You see, I have a very soft spot in my heart for women in the trenches of parenting, I am mortified to think that anyone would elevate my parenting skills or techniques over their own. So I've been guilty of downplaying the things I've done well so you won't feel bad about yourself.
Isn't that so unfortunate? When will mothers stop comparing themselves to the other women in the carpool line? I'm doing the best I can. Aren't you doing your best too? Why can't we be free to celebrate our successes and comfort each other in our failures? When will we learn parenting is not, and will never be, a sport in which the best cook/volunteer/photographer/blogger/thinnest/prettiest woman wins? 

Parenting requires us to dig deep within ourselves and be kind when we're exhausted and function on little sleep. We must offer grace to the unmanageable toddler and consistent discipline to the wiley teenager. We manage households and budgets. We create and provide an environment that nurtures our children, our most precious commodity, into men and women of the future. This is no small task. Neither is it one that has ever been managed with perfection. 

Sure parenting is tough and we are constantly reminded of the things we aren't doing (no thanks to you, Pinterest!). Of course other women make better brownies than you. There will always be someone who is able to attend every game. But what another woman does is not your measuring stick. You are your measuring stick. You and you alone can search the depths of your heart to know if you are trying your hardest and giving it your best effort.

Parenting is the perfect love/hate relationship. I love that I am blessed with such an awesome task and hate how it challenges me. But anything of significance requires work doesn't it? Parenting isn't easy because of what's at stake. Let's get real. It's ok to admit the tough times but only if we can learn to bask in the glory of a job well done as well. Your kids need you to believe in yourself. You need to believe in yourself. Why? Because I'm the mom and I said so! That's why!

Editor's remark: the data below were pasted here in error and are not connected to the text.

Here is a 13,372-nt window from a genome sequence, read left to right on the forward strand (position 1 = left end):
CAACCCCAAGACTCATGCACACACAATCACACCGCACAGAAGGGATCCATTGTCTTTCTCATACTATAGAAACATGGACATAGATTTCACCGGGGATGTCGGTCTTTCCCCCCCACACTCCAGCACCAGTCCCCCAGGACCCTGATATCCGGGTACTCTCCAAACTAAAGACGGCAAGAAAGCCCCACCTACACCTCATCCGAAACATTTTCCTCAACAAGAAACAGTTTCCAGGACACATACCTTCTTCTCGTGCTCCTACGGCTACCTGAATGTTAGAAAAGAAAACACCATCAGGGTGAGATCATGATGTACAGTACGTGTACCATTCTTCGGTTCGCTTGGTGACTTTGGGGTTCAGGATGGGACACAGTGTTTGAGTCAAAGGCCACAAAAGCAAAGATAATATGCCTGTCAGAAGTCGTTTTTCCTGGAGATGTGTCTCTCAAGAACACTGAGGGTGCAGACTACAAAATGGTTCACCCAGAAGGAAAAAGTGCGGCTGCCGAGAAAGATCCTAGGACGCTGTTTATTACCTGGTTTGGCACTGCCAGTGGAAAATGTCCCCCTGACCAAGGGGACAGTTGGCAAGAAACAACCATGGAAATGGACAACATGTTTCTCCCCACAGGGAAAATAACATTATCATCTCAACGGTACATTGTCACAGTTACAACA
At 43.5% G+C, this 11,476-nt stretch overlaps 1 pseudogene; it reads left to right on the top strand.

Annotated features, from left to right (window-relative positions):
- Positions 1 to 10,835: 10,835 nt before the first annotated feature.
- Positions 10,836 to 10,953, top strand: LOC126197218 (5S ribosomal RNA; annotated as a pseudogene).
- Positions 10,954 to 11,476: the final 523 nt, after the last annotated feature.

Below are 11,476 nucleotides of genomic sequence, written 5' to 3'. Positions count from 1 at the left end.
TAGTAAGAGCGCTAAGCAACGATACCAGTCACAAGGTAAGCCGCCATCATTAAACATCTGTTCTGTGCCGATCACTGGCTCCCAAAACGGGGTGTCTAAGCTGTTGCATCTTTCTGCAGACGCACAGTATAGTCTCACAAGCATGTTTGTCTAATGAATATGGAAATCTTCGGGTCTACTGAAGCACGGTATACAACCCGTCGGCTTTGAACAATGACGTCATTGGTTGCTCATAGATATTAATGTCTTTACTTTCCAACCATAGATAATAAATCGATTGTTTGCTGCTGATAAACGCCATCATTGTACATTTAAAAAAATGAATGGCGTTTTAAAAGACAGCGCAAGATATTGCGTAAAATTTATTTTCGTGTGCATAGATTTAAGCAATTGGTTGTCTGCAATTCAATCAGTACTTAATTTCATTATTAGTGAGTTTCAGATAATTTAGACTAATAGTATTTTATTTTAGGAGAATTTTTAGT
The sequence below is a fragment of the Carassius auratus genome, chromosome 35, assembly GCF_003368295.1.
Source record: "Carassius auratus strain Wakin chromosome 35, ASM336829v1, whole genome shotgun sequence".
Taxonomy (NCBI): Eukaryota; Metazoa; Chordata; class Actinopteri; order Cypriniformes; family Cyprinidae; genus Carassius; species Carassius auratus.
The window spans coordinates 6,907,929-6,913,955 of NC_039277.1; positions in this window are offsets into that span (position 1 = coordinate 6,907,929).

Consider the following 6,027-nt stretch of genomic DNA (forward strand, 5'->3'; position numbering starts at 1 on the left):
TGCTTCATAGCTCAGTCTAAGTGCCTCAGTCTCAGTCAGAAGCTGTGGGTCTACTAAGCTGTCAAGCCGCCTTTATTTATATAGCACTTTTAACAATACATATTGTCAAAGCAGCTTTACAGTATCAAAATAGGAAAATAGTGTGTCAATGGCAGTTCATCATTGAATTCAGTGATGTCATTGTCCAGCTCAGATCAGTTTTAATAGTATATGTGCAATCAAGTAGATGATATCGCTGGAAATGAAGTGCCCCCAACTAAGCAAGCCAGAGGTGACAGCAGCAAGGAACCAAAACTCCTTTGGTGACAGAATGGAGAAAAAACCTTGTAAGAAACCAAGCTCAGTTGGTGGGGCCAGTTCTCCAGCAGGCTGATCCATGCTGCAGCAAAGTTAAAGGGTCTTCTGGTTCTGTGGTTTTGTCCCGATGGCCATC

What about you? Do you have a hard time admitting you're a good mom?

Tuesday, July 12, 2016

A Letter To All Of My Long Lost Friends : a guest post

A Letter To All Of My Long Lost Friends

I am who I am today because of who we were yesterday.

By Halee Sikorski as seen on The ODYSSEY Online

Dear ex-elementary school pals, high school frenemies, or faux college sisters:
I hope you’re doing well. Quite like the seasons, I believe everything has a time and a place and as I’m sure you’re aware, not all good (or bad) things last forever. Ice cream melts, love fades and friendships time out. Whether we ended on a happy or sad note, I hope you know that I don’t resent you and your friendship to me is not overlooked.
We are all busy writing our own stories full of many characters along the way while we search for our own happy ending. However, moving on is always hard and sometimes change is difficult to cope with. Whether you were at the beginning of my story or recently intertwined, I want you to know that you had an impact on my life.
I often think of our adventures when I reflect on who I am today. You all have taught me many things. For example, I’ve learned you shouldn’t cry over lost stuffed animals because those can be replaced. Also, it’s never OK to cry over a boy. You can probably get revenge in some way, shape, or form. (Don’t ask what that means to a junior high girl). Finally, it’s always important to speak your mind and it’s okay if people don’t agree with you. I believe every person who has come into my life was put there for a reason. Whether it be for a lesson, a laugh, or even tragedy, I just want to make sure I take the time to say thanks for being around. So, if you ever see me around, I hope you say "Hi." Lost friendships are always ... (click here to read more)

Thursday, June 23, 2016